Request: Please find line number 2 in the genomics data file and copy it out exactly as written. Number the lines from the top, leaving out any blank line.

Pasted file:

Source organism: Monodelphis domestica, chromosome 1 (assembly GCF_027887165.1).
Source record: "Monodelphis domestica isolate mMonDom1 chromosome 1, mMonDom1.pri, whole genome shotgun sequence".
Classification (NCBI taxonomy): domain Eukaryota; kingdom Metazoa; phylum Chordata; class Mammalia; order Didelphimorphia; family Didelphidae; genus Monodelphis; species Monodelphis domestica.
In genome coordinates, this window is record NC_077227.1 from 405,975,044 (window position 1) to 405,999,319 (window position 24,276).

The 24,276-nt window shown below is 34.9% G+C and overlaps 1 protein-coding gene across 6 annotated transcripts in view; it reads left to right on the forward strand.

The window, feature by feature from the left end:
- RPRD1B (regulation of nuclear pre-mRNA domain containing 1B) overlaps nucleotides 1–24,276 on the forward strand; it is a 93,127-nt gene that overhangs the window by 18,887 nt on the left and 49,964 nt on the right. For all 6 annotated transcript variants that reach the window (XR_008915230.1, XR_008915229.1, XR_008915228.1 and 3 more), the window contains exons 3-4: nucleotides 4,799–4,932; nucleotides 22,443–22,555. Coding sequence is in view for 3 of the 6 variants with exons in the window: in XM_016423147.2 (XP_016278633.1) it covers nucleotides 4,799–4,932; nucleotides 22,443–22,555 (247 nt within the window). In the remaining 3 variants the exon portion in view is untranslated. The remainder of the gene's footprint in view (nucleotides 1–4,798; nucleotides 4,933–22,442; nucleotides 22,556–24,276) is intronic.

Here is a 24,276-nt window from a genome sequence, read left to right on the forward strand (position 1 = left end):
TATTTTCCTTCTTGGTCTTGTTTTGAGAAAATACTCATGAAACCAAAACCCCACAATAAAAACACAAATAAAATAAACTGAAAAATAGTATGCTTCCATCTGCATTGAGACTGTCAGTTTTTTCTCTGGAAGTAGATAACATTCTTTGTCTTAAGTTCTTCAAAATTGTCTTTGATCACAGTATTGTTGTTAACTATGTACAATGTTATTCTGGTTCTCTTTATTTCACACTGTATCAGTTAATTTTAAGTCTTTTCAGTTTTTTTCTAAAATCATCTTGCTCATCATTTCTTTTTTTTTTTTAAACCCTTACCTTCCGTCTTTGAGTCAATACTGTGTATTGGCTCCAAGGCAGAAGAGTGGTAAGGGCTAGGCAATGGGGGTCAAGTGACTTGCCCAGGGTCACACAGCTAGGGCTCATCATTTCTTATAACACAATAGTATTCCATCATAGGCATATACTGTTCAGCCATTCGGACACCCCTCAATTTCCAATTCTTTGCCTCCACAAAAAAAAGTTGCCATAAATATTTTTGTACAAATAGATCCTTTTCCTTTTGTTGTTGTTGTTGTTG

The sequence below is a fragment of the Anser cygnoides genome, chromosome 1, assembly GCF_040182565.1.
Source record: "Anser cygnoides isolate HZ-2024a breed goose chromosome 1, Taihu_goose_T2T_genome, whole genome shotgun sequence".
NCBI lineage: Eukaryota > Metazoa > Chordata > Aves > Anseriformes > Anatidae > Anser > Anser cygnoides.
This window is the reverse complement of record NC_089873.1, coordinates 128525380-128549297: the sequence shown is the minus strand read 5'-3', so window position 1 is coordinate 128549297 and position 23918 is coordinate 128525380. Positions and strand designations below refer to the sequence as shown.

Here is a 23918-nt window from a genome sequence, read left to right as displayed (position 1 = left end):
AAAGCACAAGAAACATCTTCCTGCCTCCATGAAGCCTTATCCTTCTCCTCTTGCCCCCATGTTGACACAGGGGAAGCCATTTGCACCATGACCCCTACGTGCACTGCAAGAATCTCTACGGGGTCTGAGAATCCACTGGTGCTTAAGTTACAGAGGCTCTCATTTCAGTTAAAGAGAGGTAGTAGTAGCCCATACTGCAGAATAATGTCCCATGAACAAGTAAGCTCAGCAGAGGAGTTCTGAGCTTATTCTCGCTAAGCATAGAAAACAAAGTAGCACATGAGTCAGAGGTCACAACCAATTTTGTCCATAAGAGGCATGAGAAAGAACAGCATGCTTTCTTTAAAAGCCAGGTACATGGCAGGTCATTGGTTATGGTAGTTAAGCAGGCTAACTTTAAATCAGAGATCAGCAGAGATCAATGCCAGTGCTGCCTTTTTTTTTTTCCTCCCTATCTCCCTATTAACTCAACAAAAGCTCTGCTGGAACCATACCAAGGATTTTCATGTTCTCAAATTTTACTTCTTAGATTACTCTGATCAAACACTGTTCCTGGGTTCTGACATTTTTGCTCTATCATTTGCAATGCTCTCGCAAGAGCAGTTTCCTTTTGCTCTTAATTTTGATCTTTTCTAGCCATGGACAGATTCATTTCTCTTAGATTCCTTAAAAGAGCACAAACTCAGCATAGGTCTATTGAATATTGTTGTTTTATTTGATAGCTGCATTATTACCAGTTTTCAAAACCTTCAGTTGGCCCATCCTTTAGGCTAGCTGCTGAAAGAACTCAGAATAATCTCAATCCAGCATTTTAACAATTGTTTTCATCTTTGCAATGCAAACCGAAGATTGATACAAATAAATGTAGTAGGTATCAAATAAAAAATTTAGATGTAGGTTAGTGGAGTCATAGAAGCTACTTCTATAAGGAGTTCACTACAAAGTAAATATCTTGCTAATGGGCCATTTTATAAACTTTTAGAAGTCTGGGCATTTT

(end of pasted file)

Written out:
Source record: "Monodelphis domestica isolate mMonDom1 chromosome 1, mMonDom1.pri, whole genome shotgun sequence".